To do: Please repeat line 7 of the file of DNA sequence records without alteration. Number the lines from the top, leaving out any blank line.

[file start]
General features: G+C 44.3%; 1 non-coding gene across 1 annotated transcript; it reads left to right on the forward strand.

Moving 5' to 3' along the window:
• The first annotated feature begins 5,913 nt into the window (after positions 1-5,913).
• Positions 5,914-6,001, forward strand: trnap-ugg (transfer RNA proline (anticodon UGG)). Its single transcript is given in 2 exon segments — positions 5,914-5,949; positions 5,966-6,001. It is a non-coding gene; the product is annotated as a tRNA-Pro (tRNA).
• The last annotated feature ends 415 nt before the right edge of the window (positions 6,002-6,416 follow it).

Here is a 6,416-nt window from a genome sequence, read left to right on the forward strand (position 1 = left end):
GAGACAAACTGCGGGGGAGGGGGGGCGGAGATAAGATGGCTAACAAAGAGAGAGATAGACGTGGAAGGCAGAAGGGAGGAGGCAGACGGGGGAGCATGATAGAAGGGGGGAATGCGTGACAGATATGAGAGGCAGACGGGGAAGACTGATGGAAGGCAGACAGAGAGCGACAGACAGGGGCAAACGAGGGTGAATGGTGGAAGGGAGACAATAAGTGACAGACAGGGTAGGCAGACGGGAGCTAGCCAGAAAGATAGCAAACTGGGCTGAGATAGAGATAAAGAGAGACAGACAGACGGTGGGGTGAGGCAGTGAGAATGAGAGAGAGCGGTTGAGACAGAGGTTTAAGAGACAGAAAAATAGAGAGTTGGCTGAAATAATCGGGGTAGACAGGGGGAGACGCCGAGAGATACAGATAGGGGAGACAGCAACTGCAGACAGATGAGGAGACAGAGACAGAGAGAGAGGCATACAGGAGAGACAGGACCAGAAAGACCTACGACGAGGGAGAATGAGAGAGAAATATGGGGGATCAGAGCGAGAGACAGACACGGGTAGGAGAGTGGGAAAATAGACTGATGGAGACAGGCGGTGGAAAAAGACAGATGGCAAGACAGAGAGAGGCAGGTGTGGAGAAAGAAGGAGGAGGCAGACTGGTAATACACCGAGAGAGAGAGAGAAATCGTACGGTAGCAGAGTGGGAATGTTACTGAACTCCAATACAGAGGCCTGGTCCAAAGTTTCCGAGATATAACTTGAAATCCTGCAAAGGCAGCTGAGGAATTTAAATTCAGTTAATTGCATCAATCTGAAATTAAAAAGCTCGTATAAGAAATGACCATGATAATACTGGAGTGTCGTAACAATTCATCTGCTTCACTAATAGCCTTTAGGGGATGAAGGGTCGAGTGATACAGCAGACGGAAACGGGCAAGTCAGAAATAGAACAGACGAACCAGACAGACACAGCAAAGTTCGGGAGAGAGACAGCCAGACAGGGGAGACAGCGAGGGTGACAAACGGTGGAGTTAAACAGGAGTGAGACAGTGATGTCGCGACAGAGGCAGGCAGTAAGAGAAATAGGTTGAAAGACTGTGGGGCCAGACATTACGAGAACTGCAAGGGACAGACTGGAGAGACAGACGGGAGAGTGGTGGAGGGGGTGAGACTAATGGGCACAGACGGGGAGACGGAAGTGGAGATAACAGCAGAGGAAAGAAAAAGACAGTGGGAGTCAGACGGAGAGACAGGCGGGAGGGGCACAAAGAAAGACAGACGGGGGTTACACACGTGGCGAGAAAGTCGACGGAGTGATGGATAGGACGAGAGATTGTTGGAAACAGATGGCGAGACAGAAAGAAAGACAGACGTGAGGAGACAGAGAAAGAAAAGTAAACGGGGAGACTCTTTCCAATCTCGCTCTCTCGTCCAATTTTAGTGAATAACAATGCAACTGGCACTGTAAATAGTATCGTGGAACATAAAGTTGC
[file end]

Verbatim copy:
GAGACAAACTGCGGGGGAGGGGGGGCGGAGATAAGATGGCTAACAAAGAGAGAGATAGACGTGGAAGGCAGAAGGGAGGAGGCAGACGGGGGAGCATGATAGAAGGGGGGAATGCGTGACAGATATGAGAGGCAGACGGGGAAGACTGATGGAAGGCAGACAGAGAGCGACAGACAGGGGCAAACGAGGGTGAATGGTGGAAGGGAGACAATAAGTGACAGACAGGGTAGGCAGACGGGAGCTAGCCAGAAAGATAGCAAACTGGGCTGAGATAGAGATAAAGAGAGACAGACAGACGGTGGGGTGAGGCAGTGAGAATGAGAGAGAGCGGTTGAGACAGAGGTTTAAGAGACAGAAAAATAGAGAGTTGGCTGAAATAATCGGGGTAGACAGGGGGAGACGCCGAGAGATACAGATAGGGGAGACAGCAACTGCAGACAGATGAGGAGACAGAGACAGAGAGAGAGGCATACAGGAGAGACAGGACCAGAAAGACCTACGACGAGGGAGAATGAGAGAGAAATATGGGGGATCAGAGCGAGAGACAGACACGGGTAGGAGAGTGGGAAAATAGACTGATGGAGACAGGCGGTGGAAAAAGACAGATGGCAAGACAGAGAGAGGCAGGTGTGGAGAAAGAAGGAGGAGGCAGACTGGTAATACACCGAGAGAGAGAGAGAAATCGTACGGTAGCAGAGTGGGAATGTTACTGAACTCCAATACAGAGGCCTGGTCCAAAGTTTCCGAGATATAACTTGAAATCCTGCAAAGGCAGCTGAGGAATTTAAATTCAGTTAATTGCATCAATCTGAAATTAAAAAGCTCGTATAAGAAATGACCATGATAATACTGGAGTGTCGTAACAATTCATCTGCTTCACTAATAGCCTTTAGGGGATGAAGGGTCGAGTGATACAGCAGACGGAAACGGGCAAGTCAGAAATAGAACAGACGAACCAGACAGACACAGCAAAGTTCGGGAGAGAGACAGCCAGACAGGGGAGACAGCGAGGGTGACAAACGGTGGAGTTAAACAGGAGTGAGACAGTGATGTCGCGACAGAGGCAGGCAGTAAGAGAAATAGGTTGAAAGACTGTGGGGCCAGACATTACGAGAACTGCAAGGGACAGACTGGAGAGACAGACGGGAGAGTGGTGGAGGGGGTGAGACTAATGGGCACAGACGGGGAGACGGAAGTGGAGATAACAGCAGAGGAAAGAAAAAGACAGTGGGAGTCAGACGGAGAGACAGGCGGGAGGGGCACAAAGAAAGACAGACGGGGGTTACACACGTGGCGAGAAAGTCGACGGAGTGATGGATAGGACGAGAGATTGTTGGAAACAGATGGCGAGACAGAAAGAAAGACAGACGTGAGGAGACAGAGAAAGAAAAGTAAACGGGGAGACTCTTTCCAATCTCGCTCTCTCGTCCAATTTTAGTGAATAACAATGCAACTGGCACTGTAAATAGTATCGTGGAACATAAAGTTGC